Inspectors risk inhaling dangerous chemicals as they enter shipping containers. Many containers have high levels of acutely toxic or cancer-causing chemical vapors even if they carry seemingly harmless goods. These hazardous vapors may be emitted from the goods or may be residues of fumigants that were added to kill pests.
Numerous chemicals may be present in container air on arrival to the warehouse. They were either added as fumigants or, more commonly, emitted from the goods. The container is very tight, therefore the gases accumulate in container air during transport. Inspectors tunneling into the container are at extra risk, as they are surrounded by goods that block passive ventilation.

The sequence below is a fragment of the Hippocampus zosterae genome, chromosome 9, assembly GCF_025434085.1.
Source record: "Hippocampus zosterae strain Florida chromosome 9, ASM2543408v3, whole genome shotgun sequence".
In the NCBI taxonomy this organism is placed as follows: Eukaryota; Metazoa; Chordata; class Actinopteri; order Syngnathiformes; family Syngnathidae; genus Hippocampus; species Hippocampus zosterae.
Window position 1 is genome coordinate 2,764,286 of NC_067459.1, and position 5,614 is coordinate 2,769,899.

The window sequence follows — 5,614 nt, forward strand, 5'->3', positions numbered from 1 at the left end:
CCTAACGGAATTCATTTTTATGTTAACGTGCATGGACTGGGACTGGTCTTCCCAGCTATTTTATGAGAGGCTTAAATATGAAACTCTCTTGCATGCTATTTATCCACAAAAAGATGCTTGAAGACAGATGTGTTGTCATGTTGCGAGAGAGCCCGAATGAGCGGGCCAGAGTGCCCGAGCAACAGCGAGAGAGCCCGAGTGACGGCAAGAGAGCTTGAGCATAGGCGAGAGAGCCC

One of eight containers that arrived in Sweden had high levels of dangerous chemicals.
The peak exposure during opening the doors may be as high as 70% of the level inside the container.
The deeper parts of a tightly packed container are not ventilated by simply leaving the doors open.
Hazardous gases in container air are quickly eliminated by active ventilation using extraction equipment from Evaqvent. The ventilation can be carried out with closed doors. The slight vacuum created inside the container forces fresh air to enter via small openings and cracks and the extracted air is released outdoors at safe distance.